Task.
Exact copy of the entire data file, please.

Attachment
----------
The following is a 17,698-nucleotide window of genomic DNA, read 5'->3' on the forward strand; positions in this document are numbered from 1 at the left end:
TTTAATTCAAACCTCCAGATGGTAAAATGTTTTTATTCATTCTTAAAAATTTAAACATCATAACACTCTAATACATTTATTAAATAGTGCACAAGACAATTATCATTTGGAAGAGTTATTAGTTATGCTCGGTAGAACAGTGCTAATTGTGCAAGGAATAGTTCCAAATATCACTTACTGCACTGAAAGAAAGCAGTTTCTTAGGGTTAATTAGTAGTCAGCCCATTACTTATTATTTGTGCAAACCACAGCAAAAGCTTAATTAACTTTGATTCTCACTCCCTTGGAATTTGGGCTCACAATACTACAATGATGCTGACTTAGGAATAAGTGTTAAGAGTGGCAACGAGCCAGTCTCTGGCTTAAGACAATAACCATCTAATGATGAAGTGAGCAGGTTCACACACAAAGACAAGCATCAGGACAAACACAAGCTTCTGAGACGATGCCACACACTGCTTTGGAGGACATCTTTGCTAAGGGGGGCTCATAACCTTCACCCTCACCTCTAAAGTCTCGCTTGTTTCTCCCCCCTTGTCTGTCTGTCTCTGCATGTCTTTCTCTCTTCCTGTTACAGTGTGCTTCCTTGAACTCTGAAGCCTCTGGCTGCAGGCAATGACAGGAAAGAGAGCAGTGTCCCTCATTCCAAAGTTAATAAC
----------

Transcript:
The following is a 17,698-nucleotide window of genomic DNA, read 5'->3' on the forward strand; positions in this document are numbered from 1 at the left end:
TTTAATTCAAACCTCCAGATGGTAAAATGTTTTTATTCATTCTTAAAAATTTAAACATCATAACACTCTAATACATTTATTAAATAGTGCACAAGACAATTATCATTTGGAAGAGTTATTAGTTATGCTCGGTAGAACAGTGCTAATTGTGCAAGGAATAGTTCCAAATATCACTTACTGCACTGAAAGAAAGCAGTTTCTTAGGGTTAATTAGTAGTCAGCCCATTACTTATTATTTGTGCAAACCACAGCAAAAGCTTAATTAACTTTGATTCTCACTCCCTTGGAATTTGGGCTCACAATACTACAATGATGCTGACTTAGGAATAAGTGTTAAGAGTGGCAACGAGCCAGTCTCTGGCTTAAGACAATAACCATCTAATGATGAAGTGAGCAGGTTCACACACAAAGACAAGCATCAGGACAAACACAAGCTTCTGAGACGATGCCACACACTGCTTTGGAGGACATCTTTGCTAAGGGGGGCTCATAACCTTCACCCTCACCTCTAAAGTCTCGCTTGTTTCTCCCCCCTTGTCTGTCTGTCTCTGCATGTCTTTCTCTCTTCCTGTTACAGTGTGCTTCCTTGAACTCTGAAGCCTCTGGCTGCAGGCAATGACAGGAAAGAGAGCAGTGTCCCTCATTCCAAAGTTAATAAC